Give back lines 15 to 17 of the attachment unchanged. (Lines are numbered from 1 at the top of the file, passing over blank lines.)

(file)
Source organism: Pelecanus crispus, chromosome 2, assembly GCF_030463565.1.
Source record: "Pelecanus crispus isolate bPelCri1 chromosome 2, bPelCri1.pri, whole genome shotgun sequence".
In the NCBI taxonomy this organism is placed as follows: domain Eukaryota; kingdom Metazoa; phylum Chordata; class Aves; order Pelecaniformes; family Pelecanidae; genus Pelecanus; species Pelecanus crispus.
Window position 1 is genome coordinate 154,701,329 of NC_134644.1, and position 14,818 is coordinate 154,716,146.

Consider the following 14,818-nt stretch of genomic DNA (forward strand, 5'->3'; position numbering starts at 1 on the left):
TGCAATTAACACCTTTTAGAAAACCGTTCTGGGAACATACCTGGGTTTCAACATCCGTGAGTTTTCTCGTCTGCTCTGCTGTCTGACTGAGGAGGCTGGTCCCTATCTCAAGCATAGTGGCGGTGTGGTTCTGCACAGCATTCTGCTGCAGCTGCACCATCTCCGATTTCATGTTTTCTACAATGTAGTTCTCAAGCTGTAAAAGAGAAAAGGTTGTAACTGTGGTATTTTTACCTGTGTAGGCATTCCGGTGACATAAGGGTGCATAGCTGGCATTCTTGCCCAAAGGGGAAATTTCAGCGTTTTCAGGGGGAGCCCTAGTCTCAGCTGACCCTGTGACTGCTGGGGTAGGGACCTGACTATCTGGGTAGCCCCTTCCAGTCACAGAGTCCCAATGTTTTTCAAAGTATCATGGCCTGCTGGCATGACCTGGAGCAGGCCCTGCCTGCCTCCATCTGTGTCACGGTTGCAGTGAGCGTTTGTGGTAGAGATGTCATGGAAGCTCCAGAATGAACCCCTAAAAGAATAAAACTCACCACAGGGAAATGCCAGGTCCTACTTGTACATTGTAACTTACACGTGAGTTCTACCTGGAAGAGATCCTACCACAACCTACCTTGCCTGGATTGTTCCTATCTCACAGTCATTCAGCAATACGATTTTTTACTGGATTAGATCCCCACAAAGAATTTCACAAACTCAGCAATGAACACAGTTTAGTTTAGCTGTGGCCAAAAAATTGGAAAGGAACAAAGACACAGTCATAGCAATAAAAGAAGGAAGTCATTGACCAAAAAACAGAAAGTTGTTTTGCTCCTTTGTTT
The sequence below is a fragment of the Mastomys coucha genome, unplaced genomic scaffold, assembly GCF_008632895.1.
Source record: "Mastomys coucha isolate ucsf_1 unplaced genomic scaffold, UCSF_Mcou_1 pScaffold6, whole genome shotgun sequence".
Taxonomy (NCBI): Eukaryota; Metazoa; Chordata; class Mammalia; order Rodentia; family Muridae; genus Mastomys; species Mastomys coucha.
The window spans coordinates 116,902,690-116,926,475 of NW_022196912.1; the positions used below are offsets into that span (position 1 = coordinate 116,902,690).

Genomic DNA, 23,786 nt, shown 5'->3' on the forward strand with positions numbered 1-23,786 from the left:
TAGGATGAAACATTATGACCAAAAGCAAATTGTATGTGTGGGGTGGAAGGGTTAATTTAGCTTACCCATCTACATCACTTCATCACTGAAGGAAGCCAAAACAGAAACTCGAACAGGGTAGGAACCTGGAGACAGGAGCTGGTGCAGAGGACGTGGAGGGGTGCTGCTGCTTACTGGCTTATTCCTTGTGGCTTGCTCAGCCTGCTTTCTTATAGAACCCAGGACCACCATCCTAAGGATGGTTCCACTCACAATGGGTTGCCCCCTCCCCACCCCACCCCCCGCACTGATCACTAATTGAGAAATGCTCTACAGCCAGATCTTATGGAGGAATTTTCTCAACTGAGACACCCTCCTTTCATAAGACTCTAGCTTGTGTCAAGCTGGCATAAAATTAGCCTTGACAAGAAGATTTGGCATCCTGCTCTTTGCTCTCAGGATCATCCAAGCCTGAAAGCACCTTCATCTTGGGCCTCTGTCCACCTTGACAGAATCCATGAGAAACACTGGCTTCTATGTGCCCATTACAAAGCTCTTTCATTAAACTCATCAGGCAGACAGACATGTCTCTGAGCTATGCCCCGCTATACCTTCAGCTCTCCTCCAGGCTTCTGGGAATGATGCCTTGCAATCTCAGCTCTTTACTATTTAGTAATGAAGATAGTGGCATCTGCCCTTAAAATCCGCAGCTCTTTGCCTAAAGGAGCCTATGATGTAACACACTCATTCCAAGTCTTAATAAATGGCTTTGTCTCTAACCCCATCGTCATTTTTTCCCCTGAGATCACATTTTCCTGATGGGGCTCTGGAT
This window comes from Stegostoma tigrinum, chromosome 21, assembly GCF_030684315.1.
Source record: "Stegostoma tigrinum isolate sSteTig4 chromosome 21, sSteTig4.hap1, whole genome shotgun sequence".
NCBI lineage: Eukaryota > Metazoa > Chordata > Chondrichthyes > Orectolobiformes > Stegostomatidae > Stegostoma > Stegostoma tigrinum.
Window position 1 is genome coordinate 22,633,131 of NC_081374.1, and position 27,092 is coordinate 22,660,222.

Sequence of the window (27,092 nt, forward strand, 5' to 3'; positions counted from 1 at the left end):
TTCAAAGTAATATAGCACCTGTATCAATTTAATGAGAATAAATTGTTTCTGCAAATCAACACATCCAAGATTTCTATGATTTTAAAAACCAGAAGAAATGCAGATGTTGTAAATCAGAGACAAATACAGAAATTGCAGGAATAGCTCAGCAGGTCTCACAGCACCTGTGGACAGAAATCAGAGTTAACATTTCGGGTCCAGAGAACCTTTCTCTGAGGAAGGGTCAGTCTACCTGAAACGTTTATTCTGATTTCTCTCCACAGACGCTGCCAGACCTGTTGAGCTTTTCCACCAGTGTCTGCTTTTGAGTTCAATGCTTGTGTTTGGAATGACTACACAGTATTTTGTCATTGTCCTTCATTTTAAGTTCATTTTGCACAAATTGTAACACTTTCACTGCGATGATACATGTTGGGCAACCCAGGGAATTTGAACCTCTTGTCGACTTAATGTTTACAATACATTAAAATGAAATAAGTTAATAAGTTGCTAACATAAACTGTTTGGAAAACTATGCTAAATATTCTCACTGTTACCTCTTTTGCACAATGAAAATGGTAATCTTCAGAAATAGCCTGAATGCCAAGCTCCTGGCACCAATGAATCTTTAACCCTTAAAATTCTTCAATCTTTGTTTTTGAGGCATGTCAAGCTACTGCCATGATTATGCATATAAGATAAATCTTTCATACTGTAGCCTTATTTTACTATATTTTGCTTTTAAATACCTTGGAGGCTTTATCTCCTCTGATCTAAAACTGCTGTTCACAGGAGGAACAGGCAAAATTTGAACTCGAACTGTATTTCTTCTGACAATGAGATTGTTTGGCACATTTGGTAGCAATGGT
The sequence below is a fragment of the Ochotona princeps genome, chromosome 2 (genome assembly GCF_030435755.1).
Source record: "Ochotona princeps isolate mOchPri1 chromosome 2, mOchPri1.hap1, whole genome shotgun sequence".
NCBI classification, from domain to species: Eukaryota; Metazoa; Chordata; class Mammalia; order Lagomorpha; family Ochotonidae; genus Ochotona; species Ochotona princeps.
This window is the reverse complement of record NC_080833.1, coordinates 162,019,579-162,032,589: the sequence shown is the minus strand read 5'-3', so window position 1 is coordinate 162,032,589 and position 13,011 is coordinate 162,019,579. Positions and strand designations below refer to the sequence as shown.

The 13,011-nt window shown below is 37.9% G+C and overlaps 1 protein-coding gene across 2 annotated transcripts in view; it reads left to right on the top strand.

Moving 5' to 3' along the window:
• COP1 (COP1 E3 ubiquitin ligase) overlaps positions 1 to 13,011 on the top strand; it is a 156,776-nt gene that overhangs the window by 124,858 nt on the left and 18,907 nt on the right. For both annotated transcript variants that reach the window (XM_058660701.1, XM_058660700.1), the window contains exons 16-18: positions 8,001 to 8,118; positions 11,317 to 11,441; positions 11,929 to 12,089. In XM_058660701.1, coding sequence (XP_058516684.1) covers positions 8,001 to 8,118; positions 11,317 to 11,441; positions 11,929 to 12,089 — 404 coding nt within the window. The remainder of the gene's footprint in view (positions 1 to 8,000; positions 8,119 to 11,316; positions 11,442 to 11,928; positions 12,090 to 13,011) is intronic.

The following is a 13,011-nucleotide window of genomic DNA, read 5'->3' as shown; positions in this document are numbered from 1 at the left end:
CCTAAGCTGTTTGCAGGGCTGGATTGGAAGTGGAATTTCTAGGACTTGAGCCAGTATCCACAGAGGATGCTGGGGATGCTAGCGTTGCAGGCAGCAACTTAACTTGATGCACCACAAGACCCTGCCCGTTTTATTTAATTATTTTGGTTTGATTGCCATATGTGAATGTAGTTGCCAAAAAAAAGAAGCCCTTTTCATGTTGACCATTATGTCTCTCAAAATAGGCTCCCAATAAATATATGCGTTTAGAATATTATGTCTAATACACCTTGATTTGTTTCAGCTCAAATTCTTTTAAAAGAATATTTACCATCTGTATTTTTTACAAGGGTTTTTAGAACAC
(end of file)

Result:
NCBI lineage: Eukaryota > Metazoa > Chordata > Chondrichthyes > Orectolobiformes > Stegostomatidae > Stegostoma > Stegostoma tigrinum.
Window position 1 is genome coordinate 22,633,131 of NC_081374.1, and position 27,092 is coordinate 22,660,222.

Sequence of the window (27,092 nt, forward strand, 5' to 3'; positions counted from 1 at the left end):